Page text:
Hearing loss affects approximately 48 million individuals in the United States and may be age-related, noise-induced, or result from medical treatment, injury, or genetics. Hearing loss knows no geographic or demographic boundaries and impacts individuals across the lifespan worldwide.
While hearing loss affects one in three people between the ages of 65 and 74 and approximately half of individuals aged 75 years and older, hearing loss also impacts one in five U.S. teenagers.
In today’s environment of wearing masks and physical distancing, the ability to hear and communicate is more important than ever. Even mild hearing loss is associated with multiple comorbidities, including depression, social isolation, higher risk of falls, and dementia. In fact, research shows that the risk of dementia doubles with mild hearing loss, triples with moderate hearing loss, and individuals with severe hearing loss are 5 times more likely to develop dementia. According to the Lancet Commission, the leading potentially modifiable risk factor for developing dementia is untreated hearing loss.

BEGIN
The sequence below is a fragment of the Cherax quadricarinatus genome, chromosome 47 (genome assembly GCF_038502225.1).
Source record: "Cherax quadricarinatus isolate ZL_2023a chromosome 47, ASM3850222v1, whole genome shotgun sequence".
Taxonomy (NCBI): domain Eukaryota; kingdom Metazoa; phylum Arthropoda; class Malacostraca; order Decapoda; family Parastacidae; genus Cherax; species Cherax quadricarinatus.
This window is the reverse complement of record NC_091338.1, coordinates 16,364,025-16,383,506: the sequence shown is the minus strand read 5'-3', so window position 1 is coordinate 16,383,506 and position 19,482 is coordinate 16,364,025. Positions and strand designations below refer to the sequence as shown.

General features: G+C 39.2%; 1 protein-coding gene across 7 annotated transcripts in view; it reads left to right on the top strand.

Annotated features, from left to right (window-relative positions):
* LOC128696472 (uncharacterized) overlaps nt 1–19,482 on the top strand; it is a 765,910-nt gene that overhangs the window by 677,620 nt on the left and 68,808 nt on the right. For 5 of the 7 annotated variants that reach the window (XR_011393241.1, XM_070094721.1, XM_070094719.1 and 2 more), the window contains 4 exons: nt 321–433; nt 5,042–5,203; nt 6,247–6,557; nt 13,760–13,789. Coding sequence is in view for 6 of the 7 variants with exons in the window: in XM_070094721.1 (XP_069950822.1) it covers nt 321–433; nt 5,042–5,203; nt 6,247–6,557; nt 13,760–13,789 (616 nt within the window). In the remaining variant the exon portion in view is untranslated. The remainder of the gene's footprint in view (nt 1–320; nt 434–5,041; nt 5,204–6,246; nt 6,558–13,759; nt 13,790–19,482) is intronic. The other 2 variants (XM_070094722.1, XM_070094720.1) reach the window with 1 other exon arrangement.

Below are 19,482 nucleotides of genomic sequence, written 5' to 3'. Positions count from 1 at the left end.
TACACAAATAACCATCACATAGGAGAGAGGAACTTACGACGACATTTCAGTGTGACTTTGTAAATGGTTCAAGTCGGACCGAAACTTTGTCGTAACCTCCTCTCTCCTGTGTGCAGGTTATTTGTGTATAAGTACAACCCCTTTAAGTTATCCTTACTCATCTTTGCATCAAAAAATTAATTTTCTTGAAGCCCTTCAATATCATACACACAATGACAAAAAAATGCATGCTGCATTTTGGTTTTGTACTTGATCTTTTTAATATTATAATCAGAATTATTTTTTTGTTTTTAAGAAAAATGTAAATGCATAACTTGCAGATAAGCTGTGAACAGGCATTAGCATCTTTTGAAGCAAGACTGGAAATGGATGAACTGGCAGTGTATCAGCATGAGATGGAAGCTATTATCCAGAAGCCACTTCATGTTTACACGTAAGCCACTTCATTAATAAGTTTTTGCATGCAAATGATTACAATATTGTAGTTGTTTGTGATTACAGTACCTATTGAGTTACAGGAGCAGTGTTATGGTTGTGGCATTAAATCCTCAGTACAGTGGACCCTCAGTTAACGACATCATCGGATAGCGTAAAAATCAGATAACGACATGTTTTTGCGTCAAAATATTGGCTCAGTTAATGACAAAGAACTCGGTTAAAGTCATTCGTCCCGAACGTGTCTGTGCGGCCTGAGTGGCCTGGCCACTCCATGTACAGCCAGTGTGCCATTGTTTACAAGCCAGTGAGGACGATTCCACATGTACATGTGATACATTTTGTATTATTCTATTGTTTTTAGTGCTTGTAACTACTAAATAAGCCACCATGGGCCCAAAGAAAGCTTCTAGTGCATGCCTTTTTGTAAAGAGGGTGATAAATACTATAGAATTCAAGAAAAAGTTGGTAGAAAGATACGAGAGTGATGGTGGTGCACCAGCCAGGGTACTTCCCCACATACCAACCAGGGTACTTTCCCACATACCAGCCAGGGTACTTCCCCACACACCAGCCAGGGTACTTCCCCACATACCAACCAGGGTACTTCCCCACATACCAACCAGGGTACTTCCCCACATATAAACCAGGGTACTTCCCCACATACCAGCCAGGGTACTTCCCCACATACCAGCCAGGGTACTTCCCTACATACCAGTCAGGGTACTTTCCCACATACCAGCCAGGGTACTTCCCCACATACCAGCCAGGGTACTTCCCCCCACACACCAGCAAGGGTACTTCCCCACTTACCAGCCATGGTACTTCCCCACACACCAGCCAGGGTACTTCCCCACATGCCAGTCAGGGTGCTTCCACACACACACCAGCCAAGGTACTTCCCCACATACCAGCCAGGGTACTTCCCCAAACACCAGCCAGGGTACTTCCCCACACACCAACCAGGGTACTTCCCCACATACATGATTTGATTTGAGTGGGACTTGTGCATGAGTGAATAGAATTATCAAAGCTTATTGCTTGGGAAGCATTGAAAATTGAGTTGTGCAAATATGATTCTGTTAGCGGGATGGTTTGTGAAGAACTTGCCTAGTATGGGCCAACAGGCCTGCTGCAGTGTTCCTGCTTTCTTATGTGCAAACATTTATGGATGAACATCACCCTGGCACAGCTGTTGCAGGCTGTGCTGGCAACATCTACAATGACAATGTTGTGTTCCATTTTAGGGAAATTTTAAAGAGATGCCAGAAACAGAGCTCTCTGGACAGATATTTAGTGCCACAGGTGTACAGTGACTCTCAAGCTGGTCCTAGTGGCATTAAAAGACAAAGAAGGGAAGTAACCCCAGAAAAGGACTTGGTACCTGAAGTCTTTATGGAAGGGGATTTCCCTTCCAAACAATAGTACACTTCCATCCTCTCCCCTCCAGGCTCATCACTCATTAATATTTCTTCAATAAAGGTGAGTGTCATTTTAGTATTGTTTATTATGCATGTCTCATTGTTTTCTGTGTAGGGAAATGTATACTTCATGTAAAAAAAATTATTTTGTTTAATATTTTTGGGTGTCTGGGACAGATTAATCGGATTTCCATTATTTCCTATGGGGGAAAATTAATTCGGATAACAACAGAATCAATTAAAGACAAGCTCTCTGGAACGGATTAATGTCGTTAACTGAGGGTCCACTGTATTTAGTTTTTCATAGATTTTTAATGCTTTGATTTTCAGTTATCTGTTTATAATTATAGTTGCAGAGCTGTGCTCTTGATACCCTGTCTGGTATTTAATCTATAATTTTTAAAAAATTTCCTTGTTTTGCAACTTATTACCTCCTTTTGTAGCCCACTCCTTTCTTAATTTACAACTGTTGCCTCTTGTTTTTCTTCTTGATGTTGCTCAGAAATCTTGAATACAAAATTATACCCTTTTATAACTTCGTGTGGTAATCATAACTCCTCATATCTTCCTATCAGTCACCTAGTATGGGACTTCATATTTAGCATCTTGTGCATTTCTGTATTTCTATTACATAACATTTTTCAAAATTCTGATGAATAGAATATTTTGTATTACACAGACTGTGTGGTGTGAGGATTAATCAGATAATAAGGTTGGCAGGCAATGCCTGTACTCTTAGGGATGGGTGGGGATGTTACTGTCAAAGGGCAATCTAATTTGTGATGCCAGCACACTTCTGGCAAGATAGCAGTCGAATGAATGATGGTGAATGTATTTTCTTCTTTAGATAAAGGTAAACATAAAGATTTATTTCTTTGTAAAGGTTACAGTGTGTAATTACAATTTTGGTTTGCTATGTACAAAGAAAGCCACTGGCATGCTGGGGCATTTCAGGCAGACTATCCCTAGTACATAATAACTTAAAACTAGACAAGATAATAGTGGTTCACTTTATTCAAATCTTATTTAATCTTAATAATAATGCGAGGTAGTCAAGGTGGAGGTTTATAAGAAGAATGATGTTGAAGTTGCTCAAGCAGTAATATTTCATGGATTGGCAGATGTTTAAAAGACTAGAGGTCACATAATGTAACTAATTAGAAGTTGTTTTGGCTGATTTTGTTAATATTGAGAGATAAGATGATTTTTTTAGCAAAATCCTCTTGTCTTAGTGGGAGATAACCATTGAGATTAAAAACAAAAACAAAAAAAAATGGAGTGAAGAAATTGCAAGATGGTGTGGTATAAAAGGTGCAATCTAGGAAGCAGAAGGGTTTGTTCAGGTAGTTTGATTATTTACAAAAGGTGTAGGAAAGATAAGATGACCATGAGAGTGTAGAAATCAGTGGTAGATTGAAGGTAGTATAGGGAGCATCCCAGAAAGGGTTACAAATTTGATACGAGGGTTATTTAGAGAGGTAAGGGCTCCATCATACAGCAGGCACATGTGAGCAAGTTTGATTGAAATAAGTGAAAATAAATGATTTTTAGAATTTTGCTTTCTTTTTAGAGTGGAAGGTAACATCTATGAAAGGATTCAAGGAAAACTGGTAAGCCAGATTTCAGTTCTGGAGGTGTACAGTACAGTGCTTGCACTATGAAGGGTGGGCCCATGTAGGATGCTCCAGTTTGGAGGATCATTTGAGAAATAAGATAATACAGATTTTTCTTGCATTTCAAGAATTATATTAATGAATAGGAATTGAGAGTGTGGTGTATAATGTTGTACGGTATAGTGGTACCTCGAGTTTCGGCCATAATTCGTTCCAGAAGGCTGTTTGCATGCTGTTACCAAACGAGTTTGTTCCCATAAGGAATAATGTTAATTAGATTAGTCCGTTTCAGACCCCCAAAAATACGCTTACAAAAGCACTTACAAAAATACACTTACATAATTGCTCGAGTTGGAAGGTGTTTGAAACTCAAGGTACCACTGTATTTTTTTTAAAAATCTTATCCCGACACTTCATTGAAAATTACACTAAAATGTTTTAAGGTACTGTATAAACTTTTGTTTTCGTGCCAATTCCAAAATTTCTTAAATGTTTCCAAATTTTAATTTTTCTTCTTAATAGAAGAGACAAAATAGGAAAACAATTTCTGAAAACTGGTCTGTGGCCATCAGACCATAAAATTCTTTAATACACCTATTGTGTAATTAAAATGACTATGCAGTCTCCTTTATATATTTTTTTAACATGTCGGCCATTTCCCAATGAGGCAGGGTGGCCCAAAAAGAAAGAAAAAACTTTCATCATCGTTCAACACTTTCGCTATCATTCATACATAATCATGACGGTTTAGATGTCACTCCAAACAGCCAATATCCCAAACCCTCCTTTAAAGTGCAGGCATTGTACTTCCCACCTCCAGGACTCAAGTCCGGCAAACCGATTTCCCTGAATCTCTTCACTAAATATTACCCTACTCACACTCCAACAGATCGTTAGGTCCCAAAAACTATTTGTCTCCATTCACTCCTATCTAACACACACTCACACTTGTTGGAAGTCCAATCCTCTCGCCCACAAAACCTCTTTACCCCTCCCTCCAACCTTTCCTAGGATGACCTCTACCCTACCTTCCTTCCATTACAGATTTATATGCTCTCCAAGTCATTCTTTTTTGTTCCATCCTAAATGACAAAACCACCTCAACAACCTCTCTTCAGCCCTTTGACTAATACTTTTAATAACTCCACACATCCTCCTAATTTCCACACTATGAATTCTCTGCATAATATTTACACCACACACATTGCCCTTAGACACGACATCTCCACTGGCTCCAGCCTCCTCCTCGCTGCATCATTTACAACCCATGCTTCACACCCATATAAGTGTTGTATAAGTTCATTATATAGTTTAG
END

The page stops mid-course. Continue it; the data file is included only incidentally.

Not only are there significant comorbidities associated with hearing loss, but substantial economic costs as well. Adults with untreated hearing loss lose as much as $30,000 annually, with an estimated cost of $176 billion nationwide due to underemployment.